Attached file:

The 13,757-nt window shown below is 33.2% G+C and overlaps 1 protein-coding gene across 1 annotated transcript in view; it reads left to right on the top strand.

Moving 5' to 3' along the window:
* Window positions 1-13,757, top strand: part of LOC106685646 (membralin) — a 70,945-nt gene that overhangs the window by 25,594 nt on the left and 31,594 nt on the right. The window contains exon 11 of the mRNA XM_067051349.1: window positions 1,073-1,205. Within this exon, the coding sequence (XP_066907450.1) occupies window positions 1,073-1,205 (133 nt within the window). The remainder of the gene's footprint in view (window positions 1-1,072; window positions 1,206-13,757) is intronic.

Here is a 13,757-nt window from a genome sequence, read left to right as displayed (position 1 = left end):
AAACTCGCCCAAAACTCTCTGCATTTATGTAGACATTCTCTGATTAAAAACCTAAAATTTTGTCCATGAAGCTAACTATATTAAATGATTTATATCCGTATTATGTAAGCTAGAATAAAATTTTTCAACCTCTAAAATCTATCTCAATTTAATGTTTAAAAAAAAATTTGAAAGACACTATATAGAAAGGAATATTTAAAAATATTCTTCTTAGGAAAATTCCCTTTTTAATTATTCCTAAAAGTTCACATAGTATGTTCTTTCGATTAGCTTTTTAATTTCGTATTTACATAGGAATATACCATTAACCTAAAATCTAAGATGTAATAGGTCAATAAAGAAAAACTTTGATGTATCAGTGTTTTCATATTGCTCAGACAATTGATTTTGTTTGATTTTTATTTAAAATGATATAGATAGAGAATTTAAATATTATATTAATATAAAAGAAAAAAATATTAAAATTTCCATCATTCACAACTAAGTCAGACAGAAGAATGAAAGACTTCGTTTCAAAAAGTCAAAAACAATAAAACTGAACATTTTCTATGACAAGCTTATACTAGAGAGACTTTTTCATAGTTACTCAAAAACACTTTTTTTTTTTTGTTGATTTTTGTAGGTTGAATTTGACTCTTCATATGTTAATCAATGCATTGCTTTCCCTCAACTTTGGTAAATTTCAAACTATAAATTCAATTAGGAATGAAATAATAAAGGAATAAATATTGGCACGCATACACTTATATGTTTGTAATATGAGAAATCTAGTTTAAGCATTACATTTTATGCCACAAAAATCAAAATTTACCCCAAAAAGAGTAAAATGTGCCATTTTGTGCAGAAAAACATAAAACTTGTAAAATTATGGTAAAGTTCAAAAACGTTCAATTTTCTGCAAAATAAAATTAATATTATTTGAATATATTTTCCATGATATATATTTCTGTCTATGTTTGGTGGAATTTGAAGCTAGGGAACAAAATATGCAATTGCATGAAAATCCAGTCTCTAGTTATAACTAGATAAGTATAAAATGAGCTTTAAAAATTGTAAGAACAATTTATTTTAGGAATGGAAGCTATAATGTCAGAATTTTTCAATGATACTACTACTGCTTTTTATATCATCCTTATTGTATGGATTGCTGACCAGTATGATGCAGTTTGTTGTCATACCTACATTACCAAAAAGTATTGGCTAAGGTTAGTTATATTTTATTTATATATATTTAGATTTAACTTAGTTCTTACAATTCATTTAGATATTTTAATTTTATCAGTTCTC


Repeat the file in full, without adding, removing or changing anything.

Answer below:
The 13,757-nt window shown below is 33.2% G+C and overlaps 1 protein-coding gene across 1 annotated transcript in view; it reads left to right on the top strand.

Moving 5' to 3' along the window:
* Window positions 1-13,757, top strand: part of LOC106685646 (membralin) — a 70,945-nt gene that overhangs the window by 25,594 nt on the left and 31,594 nt on the right. The window contains exon 11 of the mRNA XM_067051349.1: window positions 1,073-1,205. Within this exon, the coding sequence (XP_066907450.1) occupies window positions 1,073-1,205 (133 nt within the window). The remainder of the gene's footprint in view (window positions 1-1,072; window positions 1,206-13,757) is intronic.

Here is a 13,757-nt window from a genome sequence, read left to right as displayed (position 1 = left end):
AAACTCGCCCAAAACTCTCTGCATTTATGTAGACATTCTCTGATTAAAAACCTAAAATTTTGTCCATGAAGCTAACTATATTAAATGATTTATATCCGTATTATGTAAGCTAGAATAAAATTTTTCAACCTCTAAAATCTATCTCAATTTAATGTTTAAAAAAAAATTTGAAAGACACTATATAGAAAGGAATATTTAAAAATATTCTTCTTAGGAAAATTCCCTTTTTAATTATTCCTAAAAGTTCACATAGTATGTTCTTTCGATTAGCTTTTTAATTTCGTATTTACATAGGAATATACCATTAACCTAAAATCTAAGATGTAATAGGTCAATAAAGAAAAACTTTGATGTATCAGTGTTTTCATATTGCTCAGACAATTGATTTTGTTTGATTTTTATTTAAAATGATATAGATAGAGAATTTAAATATTATATTAATATAAAAGAAAAAAATATTAAAATTTCCATCATTCACAACTAAGTCAGACAGAAGAATGAAAGACTTCGTTTCAAAAAGTCAAAAACAATAAAACTGAACATTTTCTATGACAAGCTTATACTAGAGAGACTTTTTCATAGTTACTCAAAAACACTTTTTTTTTTTTGTTGATTTTTGTAGGTTGAATTTGACTCTTCATATGTTAATCAATGCATTGCTTTCCCTCAACTTTGGTAAATTTCAAACTATAAATTCAATTAGGAATGAAATAATAAAGGAATAAATATTGGCACGCATACACTTATATGTTTGTAATATGAGAAATCTAGTTTAAGCATTACATTTTATGCCACAAAAATCAAAATTTACCCCAAAAAGAGTAAAATGTGCCATTTTGTGCAGAAAAACATAAAACTTGTAAAATTATGGTAAAGTTCAAAAACGTTCAATTTTCTGCAAAATAAAATTAATATTATTTGAATATATTTTCCATGATATATATTTCTGTCTATGTTTGGTGGAATTTGAAGCTAGGGAACAAAATATGCAATTGCATGAAAATCCAGTCTCTAGTTATAACTAGATAAGTATAAAATGAGCTTTAAAAATTGTAAGAACAATTTATTTTAGGAATGGAAGCTATAATGTCAGAATTTTTCAATGATACTACTACTGCTTTTTATATCATCCTTATTGTATGGATTGCTGACCAGTATGATGCAGTTTGTTGTCATACCTACATTACCAAAAAGTATTGGCTAAGGTTAGTTATATTTTATTTATATATATTTAGATTTAACTTAGTTCTTACAATTCATTTAGATATTTTAATTTTATCAGTTCTC